The original title of this post was "If I Read Women's Magazines, I'd Be Broke and Bat-Sh*t Crazy." While that sentiment does not apply to all lady magazines (Hello Ebony and Ms.), many women's magazines have a ridiculous amount of ads that tell women what we should be buying and what to look like. When I really thought about it though, it's not just magazines.
Literally any and every topic directed towards women will talk about clothes. 100 sex tips? Make sure you have that special lingerie handy. Pitching a new workflow at work? Michael Kors got you. Doing research off the shores of Alaska? Dress warm, but get a figure flattering parka. There is no end to the ads, articles, blurbs, and chatter across bathroom stalls about what women should wear, to what, and when. For women, it's never just about the topic at hand.
If it seems like I am this making up, I'm going to guess that you live in a nudist colony with a never-ending supply of milk and honey, and that is OK. The funniest part about this though, is that men actually think we like this. While there are a select group of women who would die if they could not choose blouse vs blazer over and over again, I'll take a leap of faith and say the majority of us wouldn't mind slight variations on the same uniform. (As long as EVERYBODY did it. I'll explain later.)
I recently did a "Closet Audit." At the beginning/end of a season, I go through pretty much all my clothes to see what I may need for the upcoming season. If it was a ridiculously long winter (LIKE THIS ONE), causing me to expand a bit, I'll try clothes on. I will assign "go-to" work, date, and party outfits. Sounds like work right? It is. The alternative, however, is buying every new trendy thing or new versions of that "shirt I forgot I had" only to look at my bank account and wonder where my money went. Gentlemen this is why you still pay for dates.
The point of the post is this. While each woman may develop her own style and decide what looks
good for her, we dress to compete. We dress to survive. It occured to me, in pretty much every culture before the Victorian era the form of dress for women was some kind of long fabric wrapped around the body. Even though it may be a bit tough to manuever 10ft of fabric and there are different designs, it's pretty simple. If the only way your family eats is via hunting, or a farm- blouse vs. blazer becomes a non-factor on the survival list.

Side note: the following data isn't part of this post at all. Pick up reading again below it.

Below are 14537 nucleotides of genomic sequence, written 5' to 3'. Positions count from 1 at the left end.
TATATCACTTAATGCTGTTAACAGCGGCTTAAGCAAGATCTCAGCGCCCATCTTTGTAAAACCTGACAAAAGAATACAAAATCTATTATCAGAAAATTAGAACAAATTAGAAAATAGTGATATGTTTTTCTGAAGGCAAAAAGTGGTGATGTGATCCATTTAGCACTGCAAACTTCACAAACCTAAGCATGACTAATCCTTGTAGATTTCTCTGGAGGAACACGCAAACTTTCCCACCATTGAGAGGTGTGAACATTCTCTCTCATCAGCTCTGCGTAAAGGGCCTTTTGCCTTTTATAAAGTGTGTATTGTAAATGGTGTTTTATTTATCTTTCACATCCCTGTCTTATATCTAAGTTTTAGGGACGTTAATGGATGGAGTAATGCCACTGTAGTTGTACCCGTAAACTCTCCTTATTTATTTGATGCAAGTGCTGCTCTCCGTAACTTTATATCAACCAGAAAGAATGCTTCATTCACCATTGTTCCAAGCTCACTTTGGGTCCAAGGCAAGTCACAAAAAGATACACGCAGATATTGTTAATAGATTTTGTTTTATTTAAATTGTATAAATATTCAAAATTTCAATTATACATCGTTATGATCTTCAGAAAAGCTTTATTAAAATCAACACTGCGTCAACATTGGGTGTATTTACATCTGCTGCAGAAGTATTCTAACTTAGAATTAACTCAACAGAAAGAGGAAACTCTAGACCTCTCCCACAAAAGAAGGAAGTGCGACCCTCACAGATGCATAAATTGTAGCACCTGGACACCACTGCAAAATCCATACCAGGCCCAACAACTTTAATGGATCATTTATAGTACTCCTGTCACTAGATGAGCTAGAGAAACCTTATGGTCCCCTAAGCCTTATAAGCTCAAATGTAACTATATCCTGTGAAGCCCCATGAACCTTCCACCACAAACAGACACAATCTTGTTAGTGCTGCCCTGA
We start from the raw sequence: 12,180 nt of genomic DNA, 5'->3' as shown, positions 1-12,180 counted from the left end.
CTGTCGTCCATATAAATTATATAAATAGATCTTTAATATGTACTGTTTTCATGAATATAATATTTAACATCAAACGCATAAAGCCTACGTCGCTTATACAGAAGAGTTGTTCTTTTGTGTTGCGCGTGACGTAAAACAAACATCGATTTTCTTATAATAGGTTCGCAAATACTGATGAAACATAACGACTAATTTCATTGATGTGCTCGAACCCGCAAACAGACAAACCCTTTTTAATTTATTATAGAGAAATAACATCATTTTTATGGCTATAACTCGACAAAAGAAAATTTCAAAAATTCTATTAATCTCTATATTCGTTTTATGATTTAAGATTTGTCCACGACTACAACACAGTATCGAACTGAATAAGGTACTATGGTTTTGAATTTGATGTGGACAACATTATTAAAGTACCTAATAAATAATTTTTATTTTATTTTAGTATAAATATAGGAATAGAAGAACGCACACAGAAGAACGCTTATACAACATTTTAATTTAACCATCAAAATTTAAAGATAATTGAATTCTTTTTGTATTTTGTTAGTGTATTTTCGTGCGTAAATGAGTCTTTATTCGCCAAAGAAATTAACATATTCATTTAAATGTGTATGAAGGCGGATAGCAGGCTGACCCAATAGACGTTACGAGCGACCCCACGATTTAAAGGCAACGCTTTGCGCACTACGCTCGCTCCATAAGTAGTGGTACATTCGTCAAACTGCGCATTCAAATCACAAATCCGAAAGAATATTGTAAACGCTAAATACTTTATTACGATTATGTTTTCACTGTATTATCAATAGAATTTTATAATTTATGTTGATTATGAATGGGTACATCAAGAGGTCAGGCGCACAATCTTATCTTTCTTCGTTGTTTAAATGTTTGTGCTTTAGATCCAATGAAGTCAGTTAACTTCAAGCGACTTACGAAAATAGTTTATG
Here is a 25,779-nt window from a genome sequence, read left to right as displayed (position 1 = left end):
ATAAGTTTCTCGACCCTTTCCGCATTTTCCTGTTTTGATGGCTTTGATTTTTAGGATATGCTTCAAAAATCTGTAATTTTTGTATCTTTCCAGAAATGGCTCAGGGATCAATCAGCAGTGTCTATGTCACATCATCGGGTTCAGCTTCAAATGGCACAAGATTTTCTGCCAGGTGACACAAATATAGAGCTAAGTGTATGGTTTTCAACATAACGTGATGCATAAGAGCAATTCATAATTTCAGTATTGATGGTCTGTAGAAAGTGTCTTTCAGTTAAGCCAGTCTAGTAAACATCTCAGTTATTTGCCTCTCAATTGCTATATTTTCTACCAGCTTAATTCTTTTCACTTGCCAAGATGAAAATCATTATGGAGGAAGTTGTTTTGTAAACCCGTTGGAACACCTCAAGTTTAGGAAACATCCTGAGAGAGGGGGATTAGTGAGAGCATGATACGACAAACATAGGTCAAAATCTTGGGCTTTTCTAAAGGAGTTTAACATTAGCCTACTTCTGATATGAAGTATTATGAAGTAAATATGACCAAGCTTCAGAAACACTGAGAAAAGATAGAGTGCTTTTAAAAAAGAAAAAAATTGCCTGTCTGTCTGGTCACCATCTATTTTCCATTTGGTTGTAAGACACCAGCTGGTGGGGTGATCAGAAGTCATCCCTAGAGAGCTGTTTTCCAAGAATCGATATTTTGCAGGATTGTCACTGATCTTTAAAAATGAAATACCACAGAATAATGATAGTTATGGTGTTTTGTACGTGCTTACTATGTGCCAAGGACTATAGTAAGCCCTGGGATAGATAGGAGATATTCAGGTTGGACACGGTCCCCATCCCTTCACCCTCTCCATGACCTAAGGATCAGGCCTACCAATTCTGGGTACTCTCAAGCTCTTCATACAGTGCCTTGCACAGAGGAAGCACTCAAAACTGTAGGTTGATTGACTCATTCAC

|Me (right) in a Wedding Sari|
Before industrialization the competition was nature against man. Although, what happens when you can drive, get a Hungry Man dinner, and be good in roughly 20 minutes? You go for more. Women are not shallow, society has evolved.
Studies show that women (and men) who do not take interest in their appearance suffer. They miss out on certain social interactions, dates, promotions, etc. We salivate over Olivia Pope and Claire Underwood's wardrobe because they look like powerful women. No one wants to be a loser, so we all play the game to the best of our ability. While I laugh when my money management site (geared towards women) shares its 5th post for the week on "How to Look Flawless for Less," I know that they can't help it, and I click on it in spite of myself.
FROM THE AUTHOR
To be clear, I am not referring to any particular style of dress. This is merely about the sheer VOLUME of clothes and appearance talk women are bombarded with. This is my brief commentary on why we (as women) perpetuate and ultimately buy in to much of it. I cheat. I wear dresses most of the time so my brain doesn't melt. Needles to say, winter winds can kiss my ass. Well, if I try to wear a dress they do... Mm. Need to find a better way to say winter sucks. Moving on.
QUESTIONHow do you manuever the appearance competition? On-line shopping? The Express Semi-annual sale? Let me know on Twitter!!!